Post Editing: Games, fun, Spanish. Seriously.

Games, we are reminded, are for fun, for profit and often for learning. When I tried to trim a Sim City budget, I learned quickly that if you underfund the highway department, you spend all your time patching streets. Zone for heavy industry, and pollution problems arise. The Sims who keep the city going start to leave. Setting the game speed to “African Swallow,” I can watch that little city thrive or decay onscreen — decades or centuries whisking by in minutes. It makes an impression. It’s a micro-mini version of the computer simulations being used to predict the where and how of global warming, population shifts and other world changes. Meanwhile, on a handheld translator I can play Hangman in nine languages — including Spanish, French, Czech, Portuguese, Russian and Hungarian — to pick up or reinforce vocabulary. Other people are deep into complex role-playing games, and some of those players are earning real-world money by acquiring virtual goods, skills and even “real estate” that they sell to other players.

Because the game structure is an effective way to deliver information and to help users learn skills, games are being developed and used in a multitude of social, political, military and medical situations worldwide — such as America’s Army; the United Nations World Food Programme’s Food Force (see MultiLingual September 2006), which is being translated into a bevy of languages; the forthcoming PeaceMaker (,; A Force More Powerful (,; the medical game Re-Mission (, in English, French and Spanish. In Darfur Is Dying (, the player takes the role of a Sudanese refugee trying to survive in a camp. The Serious Games Initiative ( provides information and resources to link the game industry and projects that use games in education, training, health and public policy. Its branch sites are Games for Change, Games for Health and Serious Games Japan (in Japanese).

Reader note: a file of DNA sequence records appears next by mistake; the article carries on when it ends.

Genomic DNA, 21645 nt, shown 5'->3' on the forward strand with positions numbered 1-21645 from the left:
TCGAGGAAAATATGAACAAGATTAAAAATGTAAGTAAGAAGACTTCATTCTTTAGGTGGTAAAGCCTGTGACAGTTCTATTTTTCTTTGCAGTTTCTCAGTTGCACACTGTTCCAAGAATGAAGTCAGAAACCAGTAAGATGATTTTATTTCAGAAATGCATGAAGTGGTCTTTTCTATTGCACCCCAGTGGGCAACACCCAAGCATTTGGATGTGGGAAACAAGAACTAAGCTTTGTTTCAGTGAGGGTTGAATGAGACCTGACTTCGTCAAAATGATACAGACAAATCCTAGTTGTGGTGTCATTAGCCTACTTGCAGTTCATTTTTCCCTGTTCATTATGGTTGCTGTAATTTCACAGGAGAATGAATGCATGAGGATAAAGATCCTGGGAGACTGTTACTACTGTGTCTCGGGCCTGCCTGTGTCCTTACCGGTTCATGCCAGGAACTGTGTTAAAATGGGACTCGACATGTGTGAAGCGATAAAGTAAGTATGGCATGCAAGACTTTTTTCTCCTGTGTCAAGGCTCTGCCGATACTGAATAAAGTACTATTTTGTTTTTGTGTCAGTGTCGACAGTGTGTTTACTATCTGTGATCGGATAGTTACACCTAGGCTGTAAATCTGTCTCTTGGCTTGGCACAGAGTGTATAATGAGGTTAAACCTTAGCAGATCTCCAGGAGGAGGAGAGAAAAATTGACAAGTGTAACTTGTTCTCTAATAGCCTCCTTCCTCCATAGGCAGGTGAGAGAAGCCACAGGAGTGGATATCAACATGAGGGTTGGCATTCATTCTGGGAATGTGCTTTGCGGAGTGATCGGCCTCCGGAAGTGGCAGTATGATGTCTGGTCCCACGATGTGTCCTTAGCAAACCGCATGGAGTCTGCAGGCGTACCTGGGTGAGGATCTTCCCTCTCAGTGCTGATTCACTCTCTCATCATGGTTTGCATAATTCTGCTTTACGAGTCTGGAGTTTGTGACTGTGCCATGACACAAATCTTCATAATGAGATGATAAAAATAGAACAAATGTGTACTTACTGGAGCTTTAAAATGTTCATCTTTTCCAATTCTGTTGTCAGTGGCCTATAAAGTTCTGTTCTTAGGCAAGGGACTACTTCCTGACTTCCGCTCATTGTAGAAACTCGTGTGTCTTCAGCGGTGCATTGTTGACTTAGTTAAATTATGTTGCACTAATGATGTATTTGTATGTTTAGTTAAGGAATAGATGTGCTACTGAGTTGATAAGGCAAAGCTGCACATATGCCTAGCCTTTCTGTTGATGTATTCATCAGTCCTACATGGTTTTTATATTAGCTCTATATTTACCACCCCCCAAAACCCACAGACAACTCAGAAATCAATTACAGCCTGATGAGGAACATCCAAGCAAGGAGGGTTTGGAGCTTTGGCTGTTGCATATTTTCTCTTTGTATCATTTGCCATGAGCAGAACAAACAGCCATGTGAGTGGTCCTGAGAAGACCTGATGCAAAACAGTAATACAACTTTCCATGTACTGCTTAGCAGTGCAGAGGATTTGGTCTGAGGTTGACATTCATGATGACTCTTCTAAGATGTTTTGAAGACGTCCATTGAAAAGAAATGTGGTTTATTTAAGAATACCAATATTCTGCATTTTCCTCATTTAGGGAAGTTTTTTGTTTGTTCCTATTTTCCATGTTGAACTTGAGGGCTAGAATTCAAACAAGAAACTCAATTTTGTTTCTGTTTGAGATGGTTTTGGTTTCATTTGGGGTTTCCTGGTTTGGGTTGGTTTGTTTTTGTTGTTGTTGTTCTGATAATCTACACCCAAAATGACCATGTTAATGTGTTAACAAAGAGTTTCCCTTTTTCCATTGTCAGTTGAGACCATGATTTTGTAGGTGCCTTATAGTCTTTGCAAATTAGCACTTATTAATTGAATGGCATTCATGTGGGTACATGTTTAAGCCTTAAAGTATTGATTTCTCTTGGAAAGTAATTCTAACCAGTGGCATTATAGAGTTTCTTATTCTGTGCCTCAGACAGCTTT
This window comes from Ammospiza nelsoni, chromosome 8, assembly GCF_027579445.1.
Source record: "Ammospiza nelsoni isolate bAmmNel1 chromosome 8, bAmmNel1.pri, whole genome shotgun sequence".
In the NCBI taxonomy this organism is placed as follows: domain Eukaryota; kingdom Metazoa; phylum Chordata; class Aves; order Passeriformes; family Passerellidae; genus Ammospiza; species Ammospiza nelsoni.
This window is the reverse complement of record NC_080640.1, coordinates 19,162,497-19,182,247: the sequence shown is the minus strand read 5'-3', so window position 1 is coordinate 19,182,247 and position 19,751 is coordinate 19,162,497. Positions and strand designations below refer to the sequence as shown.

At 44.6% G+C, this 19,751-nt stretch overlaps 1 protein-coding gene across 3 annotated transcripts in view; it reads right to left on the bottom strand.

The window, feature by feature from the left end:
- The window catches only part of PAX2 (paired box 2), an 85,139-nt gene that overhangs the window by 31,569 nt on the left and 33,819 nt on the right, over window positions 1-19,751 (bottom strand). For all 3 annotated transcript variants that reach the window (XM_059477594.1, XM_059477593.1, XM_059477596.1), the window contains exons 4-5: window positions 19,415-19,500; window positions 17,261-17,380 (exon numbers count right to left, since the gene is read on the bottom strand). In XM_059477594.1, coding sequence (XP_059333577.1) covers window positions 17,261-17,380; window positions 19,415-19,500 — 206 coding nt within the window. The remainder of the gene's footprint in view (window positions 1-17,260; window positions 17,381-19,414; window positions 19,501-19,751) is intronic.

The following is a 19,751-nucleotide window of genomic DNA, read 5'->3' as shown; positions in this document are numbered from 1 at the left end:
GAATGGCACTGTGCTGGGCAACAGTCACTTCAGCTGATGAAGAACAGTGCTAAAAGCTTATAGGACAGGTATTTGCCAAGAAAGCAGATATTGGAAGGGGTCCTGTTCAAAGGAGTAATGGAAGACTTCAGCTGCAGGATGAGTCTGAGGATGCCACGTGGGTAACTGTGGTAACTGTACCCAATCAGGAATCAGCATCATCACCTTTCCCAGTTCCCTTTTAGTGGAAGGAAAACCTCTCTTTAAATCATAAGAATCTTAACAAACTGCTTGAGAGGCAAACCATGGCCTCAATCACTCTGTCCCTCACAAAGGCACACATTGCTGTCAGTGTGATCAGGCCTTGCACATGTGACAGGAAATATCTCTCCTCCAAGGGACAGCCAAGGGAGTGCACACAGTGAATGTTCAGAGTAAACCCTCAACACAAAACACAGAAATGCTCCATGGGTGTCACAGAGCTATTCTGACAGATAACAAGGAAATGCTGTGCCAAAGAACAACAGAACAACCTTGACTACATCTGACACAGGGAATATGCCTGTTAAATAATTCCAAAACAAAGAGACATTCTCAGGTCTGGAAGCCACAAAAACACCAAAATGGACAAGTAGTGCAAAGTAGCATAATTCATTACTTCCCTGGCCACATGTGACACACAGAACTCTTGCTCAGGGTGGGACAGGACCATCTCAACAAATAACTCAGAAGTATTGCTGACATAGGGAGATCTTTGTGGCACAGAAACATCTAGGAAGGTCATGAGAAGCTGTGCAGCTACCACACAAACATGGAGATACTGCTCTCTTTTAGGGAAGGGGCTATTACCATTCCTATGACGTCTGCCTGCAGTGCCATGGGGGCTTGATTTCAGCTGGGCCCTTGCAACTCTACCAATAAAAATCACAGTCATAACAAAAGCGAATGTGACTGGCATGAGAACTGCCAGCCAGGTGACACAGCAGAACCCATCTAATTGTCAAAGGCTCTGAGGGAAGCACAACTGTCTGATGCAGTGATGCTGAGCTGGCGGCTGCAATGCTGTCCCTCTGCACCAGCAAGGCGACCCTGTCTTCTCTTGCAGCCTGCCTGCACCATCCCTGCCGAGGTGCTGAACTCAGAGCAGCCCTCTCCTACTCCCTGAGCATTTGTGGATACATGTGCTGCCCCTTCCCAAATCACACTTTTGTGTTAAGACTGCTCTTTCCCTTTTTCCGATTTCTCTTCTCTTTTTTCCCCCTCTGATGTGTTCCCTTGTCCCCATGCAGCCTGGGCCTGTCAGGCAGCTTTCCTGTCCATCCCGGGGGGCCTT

In this issue’s focus on games we look at the variety in the gaming world, from the role of instructional design in serious games with Valerie Hainley and Jaime Henderson, to the localization of casual games with Frank Dietz, and the business and development of the game industry and of computer game localization with Pearse Finegan.

Spanish, one of the world’s most-spoken languages, has many facets. In this issue Carlos Contreras describes the Latin American entertainment phenomenon, the telenovela, which has spread in translation around the world and is hitting the United States like a storm this television season (Ugly Betty, Fashion House and others). Beatriz Bonnet describes some of the issues in Spanish localization for the United States; and Charles Campbell offers insight into the development of the localization industry in Latin America with an emphasis on Argentina. Teddy Bengtsson’s “Takeaway” also addresses localization in Argentina.

In business news, we take a quick look at the fun and learning at Localization World Montréal; Emilie Achard and Joseph Gomes describe strategies for building customer loyalty; Erik Granered explains how cultural differences affect attitudes toward change; and István Lengyel illustrates workflow in translation projects. Tom Edwards looks at China content issues; Kit Brown addresses ways to work well in multicultural teams; and John Freivalds provides insight about deal-making.

A reminder: the 2007 Resource Directory is coming up soon — are you listed?

This is our last issue of 2006. It’s been a great year at MultiLingual, and we look forward to sharing 2007 with all of you. ¡Salud!